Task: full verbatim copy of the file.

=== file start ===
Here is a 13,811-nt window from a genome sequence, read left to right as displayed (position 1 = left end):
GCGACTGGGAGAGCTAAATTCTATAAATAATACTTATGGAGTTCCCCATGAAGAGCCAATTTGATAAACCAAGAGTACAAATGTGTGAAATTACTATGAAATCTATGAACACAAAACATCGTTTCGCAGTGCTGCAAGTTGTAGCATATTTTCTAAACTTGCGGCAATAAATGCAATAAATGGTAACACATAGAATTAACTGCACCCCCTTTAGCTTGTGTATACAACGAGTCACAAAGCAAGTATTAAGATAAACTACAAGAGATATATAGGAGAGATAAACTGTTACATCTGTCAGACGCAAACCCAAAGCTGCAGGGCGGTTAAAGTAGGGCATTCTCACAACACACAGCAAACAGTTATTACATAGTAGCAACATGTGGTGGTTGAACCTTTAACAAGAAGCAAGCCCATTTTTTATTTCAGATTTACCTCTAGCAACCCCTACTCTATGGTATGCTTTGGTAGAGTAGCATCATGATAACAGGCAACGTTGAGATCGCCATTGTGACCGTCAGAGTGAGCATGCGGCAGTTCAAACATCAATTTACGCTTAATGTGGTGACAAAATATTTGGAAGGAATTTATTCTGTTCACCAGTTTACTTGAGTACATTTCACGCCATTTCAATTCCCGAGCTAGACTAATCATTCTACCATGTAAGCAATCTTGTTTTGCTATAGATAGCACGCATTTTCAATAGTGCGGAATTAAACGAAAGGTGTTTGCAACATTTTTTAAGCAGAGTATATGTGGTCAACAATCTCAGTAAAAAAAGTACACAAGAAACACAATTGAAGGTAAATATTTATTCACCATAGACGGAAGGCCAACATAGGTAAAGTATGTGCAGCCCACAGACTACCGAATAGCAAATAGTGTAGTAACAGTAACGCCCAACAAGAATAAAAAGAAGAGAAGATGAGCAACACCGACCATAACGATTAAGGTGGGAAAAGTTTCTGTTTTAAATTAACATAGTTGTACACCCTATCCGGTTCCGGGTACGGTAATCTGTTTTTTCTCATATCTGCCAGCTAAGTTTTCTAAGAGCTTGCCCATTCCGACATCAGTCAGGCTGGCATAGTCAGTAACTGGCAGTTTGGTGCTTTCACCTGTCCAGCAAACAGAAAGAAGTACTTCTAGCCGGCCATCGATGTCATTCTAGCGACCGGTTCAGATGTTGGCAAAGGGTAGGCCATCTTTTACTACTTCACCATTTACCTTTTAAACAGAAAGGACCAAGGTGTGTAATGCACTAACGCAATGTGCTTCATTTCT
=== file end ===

Here is a 13,811-nt window from a genome sequence, read left to right as displayed (position 1 = left end):
GCGACTGGGAGAGCTAAATTCTATAAATAATACTTATGGAGTTCCCCATGAAGAGCCAATTTGATAAACCAAGAGTACAAATGTGTGAAATTACTATGAAATCTATGAACACAAAACATCGTTTCGCAGTGCTGCAAGTTGTAGCATATTTTCTAAACTTGCGGCAATAAATGCAATAAATGGTAACACATAGAATTAACTGCACCCCCTTTAGCTTGTGTATACAACGAGTCACAAAGCAAGTATTAAGATAAACTACAAGAGATATATAGGAGAGATAAACTGTTACATCTGTCAGACGCAAACCCAAAGCTGCAGGGCGGTTAAAGTAGGGCATTCTCACAACACACAGCAAACAGTTATTACATAGTAGCAACATGTGGTGGTTGAACCTTTAACAAGAAGCAAGCCCATTTTTTATTTCAGATTTACCTCTAGCAACCCCTACTCTATGGTATGCTTTGGTAGAGTAGCATCATGATAACAGGCAACGTTGAGATCGCCATTGTGACCGTCAGAGTGAGCATGCGGCAGTTCAAACATCAATTTACGCTTAATGTGGTGACAAAATATTTGGAAGGAATTTATTCTGTTCACCAGTTTACTTGAGTACATTTCACGCCATTTCAATTCCCGAGCTAGACTAATCATTCTACCATGTAAGCAATCTTGTTTTGCTATAGATAGCACGCATTTTCAATAGTGCGGAATTAAACGAAAGGTGTTTGCAACATTTTTTAAGCAGAGTATATGTGGTCAACAATCTCAGTAAAAAAAGTACACAAGAAACACAATTGAAGGTAAATATTTATTCACCATAGACGGAAGGCCAACATAGGTAAAGTATGTGCAGCCCACAGACTACCGAATAGCAAATAGTGTAGTAACAGTAACGCCCAACAAGAATAAAAAGAAGAGAAGATGAGCAACACCGACCATAACGATTAAGGTGGGAAAAGTTTCTGTTTTAAATTAACATAGTTGTACACCCTATCCGGTTCCGGGTACGGTAATCTGTTTTTTCTCATATCTGCCAGCTAAGTTTTCTAAGAGCTTGCCCATTCCGACATCAGTCAGGCTGGCATAGTCAGTAACTGGCAGTTTGGTGCTTTCACCTGTCCAGCAAACAGAAAGAAGTACTTCTAGCCGGCCATCGATGTCATTCTAGCGACCGGTTCAGATGTTGGCAAAGGGTAGGCCATCTTTTACTACTTCACCATTTACCTTTTAAACAGAAAGGACCAAGGTGTGTAATGCACTAACGCAATGTGCTTCATTTCT